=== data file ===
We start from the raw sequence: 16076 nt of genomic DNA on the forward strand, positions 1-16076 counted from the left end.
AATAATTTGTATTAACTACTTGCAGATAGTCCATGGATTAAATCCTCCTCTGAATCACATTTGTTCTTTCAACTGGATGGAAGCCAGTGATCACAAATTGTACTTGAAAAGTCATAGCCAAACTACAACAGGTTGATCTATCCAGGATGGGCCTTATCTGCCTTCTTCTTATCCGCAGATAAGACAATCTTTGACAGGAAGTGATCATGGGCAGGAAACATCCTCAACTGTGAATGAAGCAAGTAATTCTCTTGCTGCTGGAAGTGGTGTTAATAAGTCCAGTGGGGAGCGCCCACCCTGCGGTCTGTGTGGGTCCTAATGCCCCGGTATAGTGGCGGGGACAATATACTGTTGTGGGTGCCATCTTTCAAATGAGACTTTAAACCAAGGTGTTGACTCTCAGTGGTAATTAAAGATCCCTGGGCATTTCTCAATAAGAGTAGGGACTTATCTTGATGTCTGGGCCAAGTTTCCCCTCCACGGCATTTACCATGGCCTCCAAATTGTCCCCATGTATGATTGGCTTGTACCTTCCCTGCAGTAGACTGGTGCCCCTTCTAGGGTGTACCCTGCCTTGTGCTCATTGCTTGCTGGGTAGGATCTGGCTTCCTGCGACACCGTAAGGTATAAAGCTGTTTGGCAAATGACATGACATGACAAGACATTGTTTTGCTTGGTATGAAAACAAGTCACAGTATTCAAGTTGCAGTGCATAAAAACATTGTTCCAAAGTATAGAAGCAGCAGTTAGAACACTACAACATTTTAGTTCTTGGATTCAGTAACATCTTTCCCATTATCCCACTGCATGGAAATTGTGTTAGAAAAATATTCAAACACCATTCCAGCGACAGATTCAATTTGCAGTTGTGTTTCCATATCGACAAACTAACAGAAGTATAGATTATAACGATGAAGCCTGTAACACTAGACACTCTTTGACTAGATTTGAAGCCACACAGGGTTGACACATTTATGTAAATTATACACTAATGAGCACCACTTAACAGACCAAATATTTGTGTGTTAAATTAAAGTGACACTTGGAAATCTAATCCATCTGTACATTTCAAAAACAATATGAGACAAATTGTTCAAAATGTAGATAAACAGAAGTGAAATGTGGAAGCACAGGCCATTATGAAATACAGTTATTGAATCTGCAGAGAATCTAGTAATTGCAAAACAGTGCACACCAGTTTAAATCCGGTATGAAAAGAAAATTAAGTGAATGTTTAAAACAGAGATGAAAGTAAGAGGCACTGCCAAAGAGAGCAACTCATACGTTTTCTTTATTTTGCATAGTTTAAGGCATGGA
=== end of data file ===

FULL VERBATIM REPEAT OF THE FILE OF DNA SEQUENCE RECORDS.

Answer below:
We start from the raw sequence: 16076 nt of genomic DNA on the forward strand, positions 1-16076 counted from the left end.
AATAATTTGTATTAACTACTTGCAGATAGTCCATGGATTAAATCCTCCTCTGAATCACATTTGTTCTTTCAACTGGATGGAAGCCAGTGATCACAAATTGTACTTGAAAAGTCATAGCCAAACTACAACAGGTTGATCTATCCAGGATGGGCCTTATCTGCCTTCTTCTTATCCGCAGATAAGACAATCTTTGACAGGAAGTGATCATGGGCAGGAAACATCCTCAACTGTGAATGAAGCAAGTAATTCTCTTGCTGCTGGAAGTGGTGTTAATAAGTCCAGTGGGGAGCGCCCACCCTGCGGTCTGTGTGGGTCCTAATGCCCCGGTATAGTGGCGGGGACAATATACTGTTGTGGGTGCCATCTTTCAAATGAGACTTTAAACCAAGGTGTTGACTCTCAGTGGTAATTAAAGATCCCTGGGCATTTCTCAATAAGAGTAGGGACTTATCTTGATGTCTGGGCCAAGTTTCCCCTCCACGGCATTTACCATGGCCTCCAAATTGTCCCCATGTATGATTGGCTTGTACCTTCCCTGCAGTAGACTGGTGCCCCTTCTAGGGTGTACCCTGCCTTGTGCTCATTGCTTGCTGGGTAGGATCTGGCTTCCTGCGACACCGTAAGGTATAAAGCTGTTTGGCAAATGACATGACATGACAAGACATTGTTTTGCTTGGTATGAAAACAAGTCACAGTATTCAAGTTGCAGTGCATAAAAACATTGTTCCAAAGTATAGAAGCAGCAGTTAGAACACTACAACATTTTAGTTCTTGGATTCAGTAACATCTTTCCCATTATCCCACTGCATGGAAATTGTGTTAGAAAAATATTCAAACACCATTCCAGCGACAGATTCAATTTGCAGTTGTGTTTCCATATCGACAAACTAACAGAAGTATAGATTATAACGATGAAGCCTGTAACACTAGACACTCTTTGACTAGATTTGAAGCCACACAGGGTTGACACATTTATGTAAATTATACACTAATGAGCACCACTTAACAGACCAAATATTTGTGTGTTAAATTAAAGTGACACTTGGAAATCTAATCCATCTGTACATTTCAAAAACAATATGAGACAAATTGTTCAAAATGTAGATAAACAGAAGTGAAATGTGGAAGCACAGGCCATTATGAAATACAGTTATTGAATCTGCAGAGAATCTAGTAATTGCAAAACAGTGCACACCAGTTTAAATCCGGTATGAAAAGAAAATTAAGTGAATGTTTAAAACAGAGATGAAAGTAAGAGGCACTGCCAAAGAGAGCAACTCATACGTTTTCTTTATTTTGCATAGTTTAAGGCATGGA